Fluoride Action Network (FAN) urges the NYS Bureau of Pesticides to rescind their recent approval of a new food fumigant pesticide, sulfuryl fluoride, because serious health risks, raised by environmental groups, remain unanswered by the US Environmental Protection Agency (EPA).
In a November 28, 2005 letter to Dow AgroSciences, Maureen Serafini, Director, NYS Bureau of Pesticides, approved sulfuryl fluoride (ProFume®) fumigant on all processed foods and a large number of raw food commodities in New York. These are the foods most Americans eat.
In response, FAN’s Pesticide Project Director, Ellen Connett, requested Director Serafini to revoke this approval.
On January 4, 2006, Connett sent a letter to Director Serafini to inform her that three advocacy groups have raised serious concerns about the inherent dangers of sulfuryl fluoride’s use as a food fumigant. These issues have been presented to the EPA on three separate occasions, beginning in 2002, and remain unresolved.
The three groups — Fluoride Action Network, the Environmental Working Group and Beyond Pesticides — are seeking a resolution of these issues with EPA in a process known as an evidentiary hearing.
According to Connett, “An evidentiary hearing is the only legal recourse available to the public to challenge EPA’s wrongful approval of a pesticide. We fully expect that EPA will grant this hearing.”
At EPA’s request, the three groups clarified their issues in a December 2005 submission in preparation for the hearing. Forty eight (48) issues were identified in this submission, which was also sent to Director Serafini on 1/04/06.
“We expect Director Serafini to understand the serious nature of the issues raised and the procedural process the three advocacy groups are involved in. If she does, she will revoke her approval of sulfuryl fluoride as a food fumigant until these issues are resolved,” said Connett.
Because sulfuryl fluoride breaks down to fluoride in the human body, fluoride is the endpoint of toxicological concern. In their approval, EPA approved the highest levels of fluoride residues in food in US history. Fluoride is persistent and bio-accumulates in the human body.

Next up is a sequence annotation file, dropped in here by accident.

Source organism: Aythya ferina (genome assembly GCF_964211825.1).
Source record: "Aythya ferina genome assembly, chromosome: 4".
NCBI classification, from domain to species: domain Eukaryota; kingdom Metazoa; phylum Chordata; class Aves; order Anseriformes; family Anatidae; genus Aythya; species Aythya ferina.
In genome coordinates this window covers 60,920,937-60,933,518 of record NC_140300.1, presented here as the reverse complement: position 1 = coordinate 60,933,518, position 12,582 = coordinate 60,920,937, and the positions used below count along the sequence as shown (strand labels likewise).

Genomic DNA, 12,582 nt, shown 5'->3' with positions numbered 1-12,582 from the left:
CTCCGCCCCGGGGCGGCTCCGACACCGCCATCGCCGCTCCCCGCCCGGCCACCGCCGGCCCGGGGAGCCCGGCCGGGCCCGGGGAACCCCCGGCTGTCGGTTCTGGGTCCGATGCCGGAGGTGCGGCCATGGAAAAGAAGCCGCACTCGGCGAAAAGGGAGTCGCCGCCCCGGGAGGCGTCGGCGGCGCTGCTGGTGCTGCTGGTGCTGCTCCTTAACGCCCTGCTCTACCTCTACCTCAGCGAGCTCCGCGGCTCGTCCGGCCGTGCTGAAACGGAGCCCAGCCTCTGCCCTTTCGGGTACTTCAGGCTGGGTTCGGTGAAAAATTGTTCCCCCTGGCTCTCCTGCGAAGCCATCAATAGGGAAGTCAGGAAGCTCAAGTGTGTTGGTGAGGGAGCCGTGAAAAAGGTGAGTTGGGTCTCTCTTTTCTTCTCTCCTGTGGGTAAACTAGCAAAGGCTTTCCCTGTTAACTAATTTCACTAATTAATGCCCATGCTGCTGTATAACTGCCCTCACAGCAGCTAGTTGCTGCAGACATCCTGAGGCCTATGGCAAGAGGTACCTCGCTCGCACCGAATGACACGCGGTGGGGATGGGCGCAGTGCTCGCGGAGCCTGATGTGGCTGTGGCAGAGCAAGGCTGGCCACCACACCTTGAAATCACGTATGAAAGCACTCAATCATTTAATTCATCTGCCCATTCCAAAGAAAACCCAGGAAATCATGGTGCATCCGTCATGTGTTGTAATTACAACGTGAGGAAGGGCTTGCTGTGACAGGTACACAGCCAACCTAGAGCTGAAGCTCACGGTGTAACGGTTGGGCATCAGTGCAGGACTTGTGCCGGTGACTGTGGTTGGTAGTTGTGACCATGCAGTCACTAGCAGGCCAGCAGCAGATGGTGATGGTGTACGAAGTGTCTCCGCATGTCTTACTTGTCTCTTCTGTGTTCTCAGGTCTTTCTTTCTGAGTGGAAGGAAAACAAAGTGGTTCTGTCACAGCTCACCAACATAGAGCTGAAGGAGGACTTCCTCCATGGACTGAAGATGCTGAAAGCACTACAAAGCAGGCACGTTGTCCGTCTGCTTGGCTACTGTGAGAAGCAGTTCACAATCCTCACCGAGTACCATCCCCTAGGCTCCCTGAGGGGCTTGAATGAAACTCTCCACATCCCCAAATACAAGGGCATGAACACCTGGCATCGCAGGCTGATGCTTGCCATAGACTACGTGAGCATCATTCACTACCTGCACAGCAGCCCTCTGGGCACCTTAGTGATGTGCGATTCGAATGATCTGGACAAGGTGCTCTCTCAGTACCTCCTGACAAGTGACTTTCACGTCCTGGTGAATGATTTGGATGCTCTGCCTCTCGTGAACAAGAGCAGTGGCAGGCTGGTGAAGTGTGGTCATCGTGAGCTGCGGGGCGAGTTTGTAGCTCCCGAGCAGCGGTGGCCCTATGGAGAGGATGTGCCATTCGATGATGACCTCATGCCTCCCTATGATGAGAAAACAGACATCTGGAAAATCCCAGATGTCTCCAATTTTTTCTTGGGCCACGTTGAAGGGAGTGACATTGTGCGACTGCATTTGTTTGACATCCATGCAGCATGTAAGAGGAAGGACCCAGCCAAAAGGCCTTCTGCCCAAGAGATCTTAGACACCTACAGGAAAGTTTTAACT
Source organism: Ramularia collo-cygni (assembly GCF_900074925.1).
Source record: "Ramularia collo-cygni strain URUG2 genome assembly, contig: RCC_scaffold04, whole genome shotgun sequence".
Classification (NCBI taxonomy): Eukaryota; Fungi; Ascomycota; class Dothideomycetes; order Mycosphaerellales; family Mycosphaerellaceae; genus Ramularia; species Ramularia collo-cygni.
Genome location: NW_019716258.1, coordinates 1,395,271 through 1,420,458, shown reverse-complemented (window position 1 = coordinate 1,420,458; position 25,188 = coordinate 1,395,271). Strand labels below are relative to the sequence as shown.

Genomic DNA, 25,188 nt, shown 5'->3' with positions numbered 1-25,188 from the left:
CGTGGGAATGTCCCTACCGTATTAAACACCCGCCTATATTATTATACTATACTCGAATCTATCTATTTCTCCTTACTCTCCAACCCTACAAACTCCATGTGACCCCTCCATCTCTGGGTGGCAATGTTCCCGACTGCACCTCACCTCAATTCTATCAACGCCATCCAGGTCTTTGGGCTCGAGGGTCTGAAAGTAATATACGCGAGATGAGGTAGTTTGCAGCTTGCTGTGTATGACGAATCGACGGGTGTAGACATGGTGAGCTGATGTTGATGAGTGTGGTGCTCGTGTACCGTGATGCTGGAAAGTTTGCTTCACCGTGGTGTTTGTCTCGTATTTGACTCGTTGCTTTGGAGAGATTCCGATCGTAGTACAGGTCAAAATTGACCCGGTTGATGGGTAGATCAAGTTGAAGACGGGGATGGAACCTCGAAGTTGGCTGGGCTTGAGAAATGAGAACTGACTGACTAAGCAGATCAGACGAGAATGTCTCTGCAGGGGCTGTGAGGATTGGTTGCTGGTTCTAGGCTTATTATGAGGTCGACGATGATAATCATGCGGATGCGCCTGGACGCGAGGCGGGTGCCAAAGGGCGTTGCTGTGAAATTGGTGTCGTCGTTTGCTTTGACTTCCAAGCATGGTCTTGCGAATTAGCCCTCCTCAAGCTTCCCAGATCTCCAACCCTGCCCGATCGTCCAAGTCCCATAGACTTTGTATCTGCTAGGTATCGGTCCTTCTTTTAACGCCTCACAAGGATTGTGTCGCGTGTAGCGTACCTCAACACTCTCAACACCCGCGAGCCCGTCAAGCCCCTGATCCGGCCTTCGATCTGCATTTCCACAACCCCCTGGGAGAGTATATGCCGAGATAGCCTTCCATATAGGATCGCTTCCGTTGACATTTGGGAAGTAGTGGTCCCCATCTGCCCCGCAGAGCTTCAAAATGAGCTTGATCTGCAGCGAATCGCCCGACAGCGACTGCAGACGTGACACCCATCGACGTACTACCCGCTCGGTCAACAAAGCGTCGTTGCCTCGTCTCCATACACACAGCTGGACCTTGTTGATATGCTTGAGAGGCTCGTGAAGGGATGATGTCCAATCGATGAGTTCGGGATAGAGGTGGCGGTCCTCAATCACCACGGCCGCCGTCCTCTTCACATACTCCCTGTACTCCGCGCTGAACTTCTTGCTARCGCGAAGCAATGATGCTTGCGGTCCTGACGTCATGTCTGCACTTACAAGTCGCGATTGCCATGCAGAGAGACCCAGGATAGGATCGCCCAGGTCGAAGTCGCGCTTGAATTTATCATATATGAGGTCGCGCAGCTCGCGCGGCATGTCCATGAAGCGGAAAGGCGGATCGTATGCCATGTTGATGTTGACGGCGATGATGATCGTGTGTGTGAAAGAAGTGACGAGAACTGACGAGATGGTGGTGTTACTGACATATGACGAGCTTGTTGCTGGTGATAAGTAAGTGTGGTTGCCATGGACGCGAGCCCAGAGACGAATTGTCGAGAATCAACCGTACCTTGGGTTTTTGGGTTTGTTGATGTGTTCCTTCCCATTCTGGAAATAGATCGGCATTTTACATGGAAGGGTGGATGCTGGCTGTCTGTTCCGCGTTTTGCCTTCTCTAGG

Inhalation tests with all animal species exposed to sulfuryl fluoride revealed severe harm to the brain. Of particular concern was the finding of holes (vacuolation) in the white matter of the brain, and an abnormal softening (malacia) and cell death (necrosis) of brain tissue.
EPA’s first-time approval of sulfuryl fluoride as a food fumigant was in January 2004. A condition attached to EPA’s approval was that Dow had to perform an inhalation development neurotoxicity (DNT) study with rats “to more clearly and fully characterize the potential for neurotoxic effects in young animals.” In fact, EPA also stated that a DNT study was necessary in 2001, 2002 and 2005.
However, in the November 28 letter that Director Serafini wrote to Dow, she noted that Dow told her Bureau that EPA waived this study. It was Director Serafini’s letter that informed the public of this development, not the US EPA.
“US EPA is obligated to publish Dow’s request for a waiver of conditions, and the Agency’s response to it, in the Federal Register. If Director Serafini is correct, then EPA has not yet met its obligations to inform the public on this critical issue,” said Connett.
“We are concerned to find that Director Serafini was willing to accept the waiver of such a critical study. The three advocacy groups are requesting more relevant DNT studies to characterize the risks to cognitive function and the central nervous system, and we hope that Director Serafini will join with us in making sure these tests are performed,” said Connett. “The pesticide community is well aware of a study published in 1998 that reported subclinical effects on the central nervous system of workers using sulfuryl fluoride in non-food fumigation scenarios,” said Connett.
Among the many issues that the three groups raised to EPA:
• Too many Americans, especially children, are currently receiving too much fluoride – even by EPA’s own standards. There is, therefore, no safe room for additional exposures.
• EPA set an allowable dosage of fluoride for infants that is five times higher than for adults. This is unprecedented in EPA’s history and disregards EPA’s mandate, under the Food Quality Protection Act, to be more protective of a child’s exposure to pesticides, not less.
• In approving Dow’s request, EPA ignored all research published after 1985, choosing to rely instead on an antiquated 20-year-old standard which considers it safe for 40% of children to develop moderate to severe dental fluorosis (a brown and black staining of teeth, with pitting and erosion of enamel).
• New research indicating that low levels of fluoride can damage the brain, the bones, the kidneys, and other tissues, is currently being reviewed by the National Research Council (NRC). The NRC is expected to release its report (The Toxicologic Risk of Fluoride in Drinking Water) in 2006. EPA rushed approval to give Dow what it wanted, without waiting for the NRC report.